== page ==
Added value of anti-SARS-CoV-2 antibody testing in a Flemish nursing home during an acute COVID-19 outbreak in April 2020

Frank Buntinx, Peter Claes, Marjo Gulikers, Jan Verbakel, De Lepeleire Jan, Michaël Van der Elst, Jan Van Elslande, Marc Van Ranst, Pieter Vernneersch*

*Corresponding author for this work

Research output: Contribution to journalArticleAcademicpeer-review

4 Citations (Web of Science)


Objectives To examine the added value of anti-SARS-CoV-2 antibody testing in a nursing home during an acute COVID-19 outbreak. RT-PCR is the gold standard, but can be false-negative. Methods 119 residents and 93 staff members were tested with RT-PCR test and/or a rapid IgM/IgG test. Of these participants, 176 had both tests, 24 only RT-PCR, and 12 only IgM/IgG in the period April 14 to 16 April 2020. Results 40 (34%) residents and 11 (13%) staff were PCR-positive. Using a rapid IgM/IgG test, 17 (17%) residents and 18 (20%) staff were positive for IgM and/or IgG (IgM/IgG). Thirty-two PCR-positive residents had an IgM/IgG test: 9 (28%), 11 (34%), and 13 (41%) were positive for IgM, IgG, and IgM/IgG. Ten PCR-positive staff had an IgM/IgG test: 3 (30%), 6 (60%), and 6 (60%) were positive for IgM, IgG, and IgM/IgG. Additional IgM/IgG tests were performed in 9 residents 11 to 14 days after the positive RT-PCR test. Of those, 7 (78%) tested positive for IgM/IgG. When retested 3 weeks later, the 2 remaining residents also tested positive. Of the 134 PCR-negative participants who had an IgM/IgG test, 15 were positive for IgM/IgG (8% of the 200 participants tested with RT-PCR). Conclusions During an acute outbreak in a nursing home, 26% of residents and staff were PCR-positive. An additional 8% was diagnosed using IgM/IgG antibody testing. The use of RT-PCR alone as the sole diagnostic method for surveillance during an acute outbreak is insufficient to grab the full extent of the outbreak.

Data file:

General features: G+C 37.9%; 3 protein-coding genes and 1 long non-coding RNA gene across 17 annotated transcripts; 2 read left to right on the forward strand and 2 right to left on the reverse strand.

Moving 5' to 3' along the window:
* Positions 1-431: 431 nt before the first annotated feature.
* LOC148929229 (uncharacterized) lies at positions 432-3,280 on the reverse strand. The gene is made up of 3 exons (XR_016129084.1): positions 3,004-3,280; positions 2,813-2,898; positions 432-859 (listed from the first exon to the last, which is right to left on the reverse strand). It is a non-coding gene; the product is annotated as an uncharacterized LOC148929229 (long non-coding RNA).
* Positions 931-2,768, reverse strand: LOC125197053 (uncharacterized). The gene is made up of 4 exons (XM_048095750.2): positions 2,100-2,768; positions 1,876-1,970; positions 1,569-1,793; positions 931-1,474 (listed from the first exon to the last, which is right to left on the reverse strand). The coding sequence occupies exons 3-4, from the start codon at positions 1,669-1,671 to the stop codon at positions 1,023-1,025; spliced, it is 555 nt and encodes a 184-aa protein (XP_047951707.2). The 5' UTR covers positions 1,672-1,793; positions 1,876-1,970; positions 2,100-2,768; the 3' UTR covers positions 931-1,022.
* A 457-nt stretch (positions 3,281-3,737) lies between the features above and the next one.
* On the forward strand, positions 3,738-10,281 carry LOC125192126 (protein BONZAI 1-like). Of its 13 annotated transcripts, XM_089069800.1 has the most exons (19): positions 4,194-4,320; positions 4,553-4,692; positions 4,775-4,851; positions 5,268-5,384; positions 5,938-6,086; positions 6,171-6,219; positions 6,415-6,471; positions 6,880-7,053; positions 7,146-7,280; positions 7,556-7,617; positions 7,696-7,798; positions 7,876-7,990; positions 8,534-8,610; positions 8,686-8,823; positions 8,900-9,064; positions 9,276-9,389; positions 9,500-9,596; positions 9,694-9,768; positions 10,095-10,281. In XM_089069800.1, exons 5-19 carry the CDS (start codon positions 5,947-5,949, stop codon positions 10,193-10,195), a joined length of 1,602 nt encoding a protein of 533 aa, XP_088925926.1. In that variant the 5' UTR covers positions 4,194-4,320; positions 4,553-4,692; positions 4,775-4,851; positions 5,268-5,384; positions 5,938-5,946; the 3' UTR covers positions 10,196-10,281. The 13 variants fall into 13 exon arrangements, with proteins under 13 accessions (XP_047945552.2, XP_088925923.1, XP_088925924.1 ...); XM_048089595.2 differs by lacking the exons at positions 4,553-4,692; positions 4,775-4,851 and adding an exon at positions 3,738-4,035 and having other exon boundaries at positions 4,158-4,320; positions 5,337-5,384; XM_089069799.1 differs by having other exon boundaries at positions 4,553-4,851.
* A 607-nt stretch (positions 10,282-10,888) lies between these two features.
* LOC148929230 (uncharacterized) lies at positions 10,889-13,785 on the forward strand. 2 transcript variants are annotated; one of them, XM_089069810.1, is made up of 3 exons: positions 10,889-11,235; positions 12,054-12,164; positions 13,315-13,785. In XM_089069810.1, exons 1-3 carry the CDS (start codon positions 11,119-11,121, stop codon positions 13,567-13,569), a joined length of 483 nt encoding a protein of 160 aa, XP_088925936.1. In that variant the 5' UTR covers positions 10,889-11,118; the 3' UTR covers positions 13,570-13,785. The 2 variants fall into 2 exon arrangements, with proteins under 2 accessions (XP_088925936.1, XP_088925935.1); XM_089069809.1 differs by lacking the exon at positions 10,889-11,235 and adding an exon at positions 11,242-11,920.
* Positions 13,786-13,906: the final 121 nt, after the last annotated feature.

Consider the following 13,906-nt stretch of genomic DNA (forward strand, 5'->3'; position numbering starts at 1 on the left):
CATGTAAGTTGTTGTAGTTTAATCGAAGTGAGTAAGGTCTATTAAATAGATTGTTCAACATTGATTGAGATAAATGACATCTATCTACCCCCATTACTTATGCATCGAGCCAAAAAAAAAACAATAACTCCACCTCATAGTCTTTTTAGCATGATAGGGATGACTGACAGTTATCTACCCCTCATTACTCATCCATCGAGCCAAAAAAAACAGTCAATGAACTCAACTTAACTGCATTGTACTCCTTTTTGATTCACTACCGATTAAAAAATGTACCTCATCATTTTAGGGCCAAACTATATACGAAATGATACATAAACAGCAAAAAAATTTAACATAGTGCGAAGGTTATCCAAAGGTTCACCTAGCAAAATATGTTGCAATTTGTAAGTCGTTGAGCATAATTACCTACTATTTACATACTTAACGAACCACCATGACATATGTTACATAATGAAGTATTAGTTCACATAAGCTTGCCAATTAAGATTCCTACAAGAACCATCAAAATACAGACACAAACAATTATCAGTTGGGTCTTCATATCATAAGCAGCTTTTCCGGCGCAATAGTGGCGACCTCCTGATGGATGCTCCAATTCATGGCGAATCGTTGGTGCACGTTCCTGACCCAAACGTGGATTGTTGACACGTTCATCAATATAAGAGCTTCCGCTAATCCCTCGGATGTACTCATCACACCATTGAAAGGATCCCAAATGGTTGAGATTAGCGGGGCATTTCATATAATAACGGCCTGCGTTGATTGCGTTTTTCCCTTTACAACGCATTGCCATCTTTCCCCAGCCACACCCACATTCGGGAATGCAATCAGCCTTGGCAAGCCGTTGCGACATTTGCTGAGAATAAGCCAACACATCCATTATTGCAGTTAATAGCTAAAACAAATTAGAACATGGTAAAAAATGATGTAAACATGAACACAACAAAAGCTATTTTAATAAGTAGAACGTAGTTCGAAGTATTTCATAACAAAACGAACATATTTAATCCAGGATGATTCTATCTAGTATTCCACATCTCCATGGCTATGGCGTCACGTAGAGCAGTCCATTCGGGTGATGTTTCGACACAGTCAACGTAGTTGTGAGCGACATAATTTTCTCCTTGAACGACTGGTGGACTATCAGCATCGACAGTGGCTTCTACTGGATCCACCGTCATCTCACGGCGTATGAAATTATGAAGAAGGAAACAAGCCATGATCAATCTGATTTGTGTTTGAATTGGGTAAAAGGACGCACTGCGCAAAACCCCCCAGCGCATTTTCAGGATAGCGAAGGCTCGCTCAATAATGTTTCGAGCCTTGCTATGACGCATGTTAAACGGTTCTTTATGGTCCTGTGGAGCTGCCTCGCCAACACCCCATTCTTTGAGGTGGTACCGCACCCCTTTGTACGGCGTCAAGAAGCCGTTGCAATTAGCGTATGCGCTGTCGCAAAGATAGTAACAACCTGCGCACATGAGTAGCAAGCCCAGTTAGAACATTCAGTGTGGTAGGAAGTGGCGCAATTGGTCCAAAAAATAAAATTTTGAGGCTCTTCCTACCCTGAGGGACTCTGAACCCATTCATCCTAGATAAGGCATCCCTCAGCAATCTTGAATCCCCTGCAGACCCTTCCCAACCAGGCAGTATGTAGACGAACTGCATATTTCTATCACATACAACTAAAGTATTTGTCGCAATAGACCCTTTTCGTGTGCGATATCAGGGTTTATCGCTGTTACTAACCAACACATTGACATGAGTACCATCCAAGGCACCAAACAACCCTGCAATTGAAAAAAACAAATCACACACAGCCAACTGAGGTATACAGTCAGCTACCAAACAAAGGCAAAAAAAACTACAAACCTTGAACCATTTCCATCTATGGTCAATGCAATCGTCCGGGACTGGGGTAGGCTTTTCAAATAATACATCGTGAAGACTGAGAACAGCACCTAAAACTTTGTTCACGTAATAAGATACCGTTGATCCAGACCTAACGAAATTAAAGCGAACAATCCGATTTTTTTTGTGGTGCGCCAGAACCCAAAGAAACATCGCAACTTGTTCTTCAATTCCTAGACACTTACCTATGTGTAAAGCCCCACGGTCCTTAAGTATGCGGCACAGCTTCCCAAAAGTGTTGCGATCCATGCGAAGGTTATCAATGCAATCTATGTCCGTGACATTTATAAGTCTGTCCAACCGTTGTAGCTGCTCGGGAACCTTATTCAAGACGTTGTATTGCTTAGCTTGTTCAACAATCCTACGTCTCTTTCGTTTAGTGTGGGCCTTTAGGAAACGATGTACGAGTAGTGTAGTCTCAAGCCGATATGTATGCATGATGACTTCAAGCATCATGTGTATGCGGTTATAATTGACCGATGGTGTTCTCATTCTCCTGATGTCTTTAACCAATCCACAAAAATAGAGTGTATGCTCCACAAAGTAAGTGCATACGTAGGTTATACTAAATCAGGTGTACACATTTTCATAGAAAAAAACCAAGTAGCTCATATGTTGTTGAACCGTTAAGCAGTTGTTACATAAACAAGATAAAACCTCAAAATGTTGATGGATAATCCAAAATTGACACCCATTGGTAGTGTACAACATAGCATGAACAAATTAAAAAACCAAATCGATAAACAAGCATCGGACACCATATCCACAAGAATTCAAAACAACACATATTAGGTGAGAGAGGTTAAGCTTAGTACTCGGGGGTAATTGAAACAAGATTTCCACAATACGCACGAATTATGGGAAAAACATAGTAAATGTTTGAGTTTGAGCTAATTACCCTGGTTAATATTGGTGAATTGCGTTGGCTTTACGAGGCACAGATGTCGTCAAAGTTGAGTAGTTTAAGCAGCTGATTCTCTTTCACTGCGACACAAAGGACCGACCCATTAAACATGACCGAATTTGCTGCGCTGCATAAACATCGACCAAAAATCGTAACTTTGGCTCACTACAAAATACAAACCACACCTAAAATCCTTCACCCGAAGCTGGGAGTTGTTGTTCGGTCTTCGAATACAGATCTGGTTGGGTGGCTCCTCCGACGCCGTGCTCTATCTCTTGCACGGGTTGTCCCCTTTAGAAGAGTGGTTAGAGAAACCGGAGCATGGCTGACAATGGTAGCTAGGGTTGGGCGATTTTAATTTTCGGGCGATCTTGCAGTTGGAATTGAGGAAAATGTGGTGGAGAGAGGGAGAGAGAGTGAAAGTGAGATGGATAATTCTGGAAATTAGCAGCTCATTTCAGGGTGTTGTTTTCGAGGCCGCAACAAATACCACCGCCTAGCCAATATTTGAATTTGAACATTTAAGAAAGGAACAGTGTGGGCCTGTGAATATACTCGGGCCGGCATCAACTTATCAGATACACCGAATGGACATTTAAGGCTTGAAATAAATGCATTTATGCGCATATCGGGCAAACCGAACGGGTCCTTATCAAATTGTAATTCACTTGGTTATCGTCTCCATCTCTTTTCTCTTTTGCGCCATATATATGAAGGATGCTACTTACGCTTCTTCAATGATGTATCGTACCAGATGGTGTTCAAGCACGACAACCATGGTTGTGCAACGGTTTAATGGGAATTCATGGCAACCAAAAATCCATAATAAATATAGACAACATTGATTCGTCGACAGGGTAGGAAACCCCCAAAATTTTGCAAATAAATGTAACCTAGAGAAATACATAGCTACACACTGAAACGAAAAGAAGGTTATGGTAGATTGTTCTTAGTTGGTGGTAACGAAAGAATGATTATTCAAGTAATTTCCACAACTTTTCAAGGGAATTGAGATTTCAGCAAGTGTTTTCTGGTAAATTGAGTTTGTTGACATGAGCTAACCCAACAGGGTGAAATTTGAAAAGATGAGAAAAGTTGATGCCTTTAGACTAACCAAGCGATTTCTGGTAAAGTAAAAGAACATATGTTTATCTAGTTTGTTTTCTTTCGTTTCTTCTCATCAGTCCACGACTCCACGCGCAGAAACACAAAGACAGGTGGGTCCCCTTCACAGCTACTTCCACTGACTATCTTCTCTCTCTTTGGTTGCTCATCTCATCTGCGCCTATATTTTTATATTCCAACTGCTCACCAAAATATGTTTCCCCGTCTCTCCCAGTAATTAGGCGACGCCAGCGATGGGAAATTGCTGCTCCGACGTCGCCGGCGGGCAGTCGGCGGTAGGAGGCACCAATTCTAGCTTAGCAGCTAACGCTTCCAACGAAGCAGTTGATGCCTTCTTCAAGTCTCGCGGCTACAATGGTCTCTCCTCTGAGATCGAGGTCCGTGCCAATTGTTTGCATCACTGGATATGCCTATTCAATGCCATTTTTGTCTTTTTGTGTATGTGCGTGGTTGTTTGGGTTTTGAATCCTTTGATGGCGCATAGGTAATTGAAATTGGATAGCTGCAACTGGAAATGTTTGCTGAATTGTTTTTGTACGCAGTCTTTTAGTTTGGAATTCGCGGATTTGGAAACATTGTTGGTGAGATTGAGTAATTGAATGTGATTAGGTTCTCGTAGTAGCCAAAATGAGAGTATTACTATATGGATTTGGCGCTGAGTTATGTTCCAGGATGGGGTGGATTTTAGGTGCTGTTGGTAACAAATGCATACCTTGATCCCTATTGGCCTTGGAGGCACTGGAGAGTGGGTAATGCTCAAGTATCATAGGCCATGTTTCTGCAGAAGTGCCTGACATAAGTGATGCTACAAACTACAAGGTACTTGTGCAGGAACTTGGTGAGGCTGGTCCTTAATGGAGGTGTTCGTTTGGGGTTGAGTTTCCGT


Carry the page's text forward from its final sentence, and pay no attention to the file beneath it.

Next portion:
Original languageEnglish
Pages (from-to)295-300
Number of pages6
JournalActa Clinica Belgica
Issue number2
Early online date19 Oct 2020
Publication statusPublished - 4 Mar 2022


  • COVID-19
  • disease outbreaks
  • immunoassay
  • point-of-care testing
  • sensitivity and specificity

Cite this